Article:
COVID-19: protect great apes during human pandemics

Share this article

SARS-CoV-2, the coronavirus responsible for the current COVID-19 pandemic, is also a threat to our closest living relatives, the great apes. As leading experts in the conservation and health of these animals, we urge governments, conservation practitioners, researchers, tourism professionals and funding agencies to reduce the risk of introducing the virus into these endangered apes. They can do this by applying the International Union for Conservation of Nature’s best-practice guidelines for health monitoring and disease control in great-ape populations (see

It is unknown whether the morbidity and mortality associated with SARS-CoV-2 in humans are similar in apes. However, transmission of even mild human pathogens to apes can lead to moderate-to-severe outcomes (L. V. Patrono et al. Emerg. Microbes Infect. 7, 1–4; 2018).

In the present situation, we recommend that great-ape tourism be suspended and field research reduced, subject to risk assessments to maximize conservation outcomes (for example, poaching could rise with fewer people in the vicinity). Such efforts should include ways to offset loss of earnings from tourism, while taking care not to interfere with work to save human lives.
Supplementary information to:
Great-ape health in human pandemics

List of co-signatories to a Correspondence published in Nature 579, 497 (2020)

The Great Ape Health Consortium

Steve Ahouka, Christelle-Patricia Lumbu Banza National Institute of Biomedical Research, Kinshasa, Democratic Republic of the Congo.

Marc Ancrenaz HUTAN — Kinabatangan Orang-utan Conservation Programme, Kota Kinabalu, Malaysia.

Richard Berg North Carolina Zoo, Asheboro, North Carolina, USA.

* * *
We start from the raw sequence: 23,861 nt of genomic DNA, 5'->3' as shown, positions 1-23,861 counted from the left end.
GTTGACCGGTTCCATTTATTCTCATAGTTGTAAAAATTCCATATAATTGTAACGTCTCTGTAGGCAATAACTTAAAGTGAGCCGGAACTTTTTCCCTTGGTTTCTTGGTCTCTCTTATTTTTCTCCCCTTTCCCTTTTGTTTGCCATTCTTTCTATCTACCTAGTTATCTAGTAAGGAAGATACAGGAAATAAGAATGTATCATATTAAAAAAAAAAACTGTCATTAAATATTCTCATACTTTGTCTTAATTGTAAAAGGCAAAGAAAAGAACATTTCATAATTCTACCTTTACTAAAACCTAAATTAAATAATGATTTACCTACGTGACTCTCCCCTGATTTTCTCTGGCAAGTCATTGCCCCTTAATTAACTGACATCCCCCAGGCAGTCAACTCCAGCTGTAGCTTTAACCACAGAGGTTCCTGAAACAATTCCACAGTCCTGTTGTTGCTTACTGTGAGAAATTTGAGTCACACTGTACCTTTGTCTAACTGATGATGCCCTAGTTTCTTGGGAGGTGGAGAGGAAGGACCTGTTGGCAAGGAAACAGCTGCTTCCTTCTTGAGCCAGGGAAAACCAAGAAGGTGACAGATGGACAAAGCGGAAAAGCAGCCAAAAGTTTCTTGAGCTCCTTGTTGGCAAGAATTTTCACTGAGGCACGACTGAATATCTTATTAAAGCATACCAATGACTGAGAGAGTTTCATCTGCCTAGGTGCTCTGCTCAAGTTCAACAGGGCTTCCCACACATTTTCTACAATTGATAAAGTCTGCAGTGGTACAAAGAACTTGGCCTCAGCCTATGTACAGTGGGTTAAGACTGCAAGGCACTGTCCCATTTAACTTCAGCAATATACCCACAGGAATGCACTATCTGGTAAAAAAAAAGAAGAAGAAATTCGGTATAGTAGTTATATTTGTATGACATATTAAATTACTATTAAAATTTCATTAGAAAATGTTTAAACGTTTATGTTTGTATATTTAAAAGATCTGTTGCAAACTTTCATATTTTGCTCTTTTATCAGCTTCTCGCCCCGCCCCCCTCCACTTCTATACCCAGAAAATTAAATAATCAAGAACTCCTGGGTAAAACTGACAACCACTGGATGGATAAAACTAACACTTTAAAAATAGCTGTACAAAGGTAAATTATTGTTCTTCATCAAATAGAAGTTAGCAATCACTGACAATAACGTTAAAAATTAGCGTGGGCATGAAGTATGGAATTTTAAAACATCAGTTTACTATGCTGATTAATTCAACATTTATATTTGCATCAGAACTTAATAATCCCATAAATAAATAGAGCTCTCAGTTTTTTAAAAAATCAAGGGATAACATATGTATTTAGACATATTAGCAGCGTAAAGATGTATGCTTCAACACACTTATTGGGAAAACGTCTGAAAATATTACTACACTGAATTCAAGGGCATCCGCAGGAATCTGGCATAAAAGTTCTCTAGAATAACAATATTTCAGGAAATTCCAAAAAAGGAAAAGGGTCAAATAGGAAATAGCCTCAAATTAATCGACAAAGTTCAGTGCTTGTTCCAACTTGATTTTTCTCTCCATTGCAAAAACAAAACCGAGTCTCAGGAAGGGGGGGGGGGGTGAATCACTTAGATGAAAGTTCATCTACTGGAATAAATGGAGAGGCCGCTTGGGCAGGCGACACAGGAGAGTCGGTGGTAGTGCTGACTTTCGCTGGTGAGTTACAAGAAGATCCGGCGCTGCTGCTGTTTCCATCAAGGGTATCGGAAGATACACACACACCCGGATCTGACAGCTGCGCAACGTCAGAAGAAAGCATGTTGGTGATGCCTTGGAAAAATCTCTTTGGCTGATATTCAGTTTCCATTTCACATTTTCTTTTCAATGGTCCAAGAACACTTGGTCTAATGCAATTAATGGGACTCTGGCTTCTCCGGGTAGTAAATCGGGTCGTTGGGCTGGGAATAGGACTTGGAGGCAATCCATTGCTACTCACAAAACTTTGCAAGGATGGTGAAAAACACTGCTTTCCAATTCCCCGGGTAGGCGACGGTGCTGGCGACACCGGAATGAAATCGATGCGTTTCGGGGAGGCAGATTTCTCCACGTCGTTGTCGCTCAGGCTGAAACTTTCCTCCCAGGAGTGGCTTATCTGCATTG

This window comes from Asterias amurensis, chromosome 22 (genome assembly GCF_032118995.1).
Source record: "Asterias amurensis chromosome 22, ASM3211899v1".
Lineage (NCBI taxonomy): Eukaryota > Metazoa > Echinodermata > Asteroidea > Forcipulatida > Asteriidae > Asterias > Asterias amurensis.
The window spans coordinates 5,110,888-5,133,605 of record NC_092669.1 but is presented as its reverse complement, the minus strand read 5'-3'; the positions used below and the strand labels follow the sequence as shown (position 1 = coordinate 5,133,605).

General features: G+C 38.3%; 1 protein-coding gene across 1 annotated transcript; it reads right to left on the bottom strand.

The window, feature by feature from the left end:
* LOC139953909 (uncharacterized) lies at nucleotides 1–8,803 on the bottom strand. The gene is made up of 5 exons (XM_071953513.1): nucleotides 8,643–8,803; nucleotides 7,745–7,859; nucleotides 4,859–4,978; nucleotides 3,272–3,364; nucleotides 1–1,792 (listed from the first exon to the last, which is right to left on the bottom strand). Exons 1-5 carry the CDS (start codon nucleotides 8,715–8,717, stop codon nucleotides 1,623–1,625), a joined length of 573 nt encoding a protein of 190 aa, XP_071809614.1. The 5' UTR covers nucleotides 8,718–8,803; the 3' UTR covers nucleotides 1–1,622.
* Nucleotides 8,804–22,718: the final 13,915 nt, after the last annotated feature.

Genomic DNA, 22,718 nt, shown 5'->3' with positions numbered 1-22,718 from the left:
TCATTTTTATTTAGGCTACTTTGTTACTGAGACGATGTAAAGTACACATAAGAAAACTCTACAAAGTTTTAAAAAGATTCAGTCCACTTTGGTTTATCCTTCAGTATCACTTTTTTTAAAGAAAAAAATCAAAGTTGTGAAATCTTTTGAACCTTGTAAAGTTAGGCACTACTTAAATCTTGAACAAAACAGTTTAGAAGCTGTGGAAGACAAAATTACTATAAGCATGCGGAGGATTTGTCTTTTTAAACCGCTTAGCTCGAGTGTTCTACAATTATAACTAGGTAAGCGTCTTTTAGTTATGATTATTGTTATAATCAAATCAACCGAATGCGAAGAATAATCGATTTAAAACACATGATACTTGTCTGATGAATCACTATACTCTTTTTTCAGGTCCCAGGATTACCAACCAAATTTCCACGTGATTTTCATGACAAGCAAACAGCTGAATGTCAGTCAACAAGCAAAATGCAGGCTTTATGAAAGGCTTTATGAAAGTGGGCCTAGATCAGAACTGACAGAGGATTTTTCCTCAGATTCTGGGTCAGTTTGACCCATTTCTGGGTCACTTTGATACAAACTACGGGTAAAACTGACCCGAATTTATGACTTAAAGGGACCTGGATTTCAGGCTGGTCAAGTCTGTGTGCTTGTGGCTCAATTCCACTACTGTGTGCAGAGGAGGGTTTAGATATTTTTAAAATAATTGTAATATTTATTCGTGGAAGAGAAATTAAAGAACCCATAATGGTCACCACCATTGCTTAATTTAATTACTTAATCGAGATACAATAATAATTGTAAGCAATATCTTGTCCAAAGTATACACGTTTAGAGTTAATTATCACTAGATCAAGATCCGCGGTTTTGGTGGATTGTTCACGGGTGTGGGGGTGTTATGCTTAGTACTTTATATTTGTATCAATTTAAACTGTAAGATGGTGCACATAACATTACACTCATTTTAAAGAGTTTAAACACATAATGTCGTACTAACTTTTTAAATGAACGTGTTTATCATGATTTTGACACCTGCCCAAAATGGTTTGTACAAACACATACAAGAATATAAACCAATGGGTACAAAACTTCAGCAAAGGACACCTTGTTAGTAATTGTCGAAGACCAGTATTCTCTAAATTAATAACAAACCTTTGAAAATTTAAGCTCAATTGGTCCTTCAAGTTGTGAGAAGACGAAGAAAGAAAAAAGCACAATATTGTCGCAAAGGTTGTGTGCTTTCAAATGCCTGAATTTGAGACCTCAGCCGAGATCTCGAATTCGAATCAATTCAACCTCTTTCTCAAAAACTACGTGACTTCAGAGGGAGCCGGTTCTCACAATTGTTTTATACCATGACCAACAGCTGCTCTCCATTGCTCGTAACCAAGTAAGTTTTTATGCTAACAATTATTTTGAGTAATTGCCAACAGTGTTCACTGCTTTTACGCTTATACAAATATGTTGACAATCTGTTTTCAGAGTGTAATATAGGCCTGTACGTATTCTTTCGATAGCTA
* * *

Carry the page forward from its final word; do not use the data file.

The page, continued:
Sebastien Calvignac-Spencer, Ariane Düx, Jan F. Gogarten, Livia Victoria Patrono Robert Koch Institute, Berlin, Germany.

Emmanuel Couacy-Hymann One Health For All, Abidjan, Côte d’Ivoire.

Tobias Deschner, Martha Robbins, Roman Wittig Max Planck Institute for Evolutionary Anthropology, Leipzig, Germany.

Terence Fuh-Neba, WWF-CAR, Bayanga, Central African Republic.

Ilka Herbinger, WWF-Germany, Berlin, Germany.

Gladys Kalema-Zikusoka, Conservation Through Public Health, Entebbe, Uganda.

Inza Kone Swiss Centre for Scientific Research in Côte d’Ivoire, Abidjan, Côte d’Ivoire.

Elizabeth V. Lonsdorf Franklin & Marshall College, Lancaster, Pennsylvania, USA.

Patrice Makouloutou Nzassi Institute for Tropical Ecology/National Scientific Research Centre, Libreville, Gabon.

Jane Raphael Tanzania National Parks, Arusha, Tanzania.

Deus Cyprian Mjungu Jane Goodall Institute Gombe Stream Research Centre, Kigoma, Tanzania.

Johannes Refisch United Nations Environment Programme Great Ape Survival Partnership, Nairobi, Kenya.

Innocent B. Rwego, Dominic Travis University of Minnesota, St Paul, Minnesota, USA.

Martin Surbeck Harvard University, Cambridge, Massachusetts, USA.

Serge Wich Liverpool John Moores University, Liverpool, UK; and University of Amsterdam, The Netherlands.



Share this article
No Comments

Post A Comment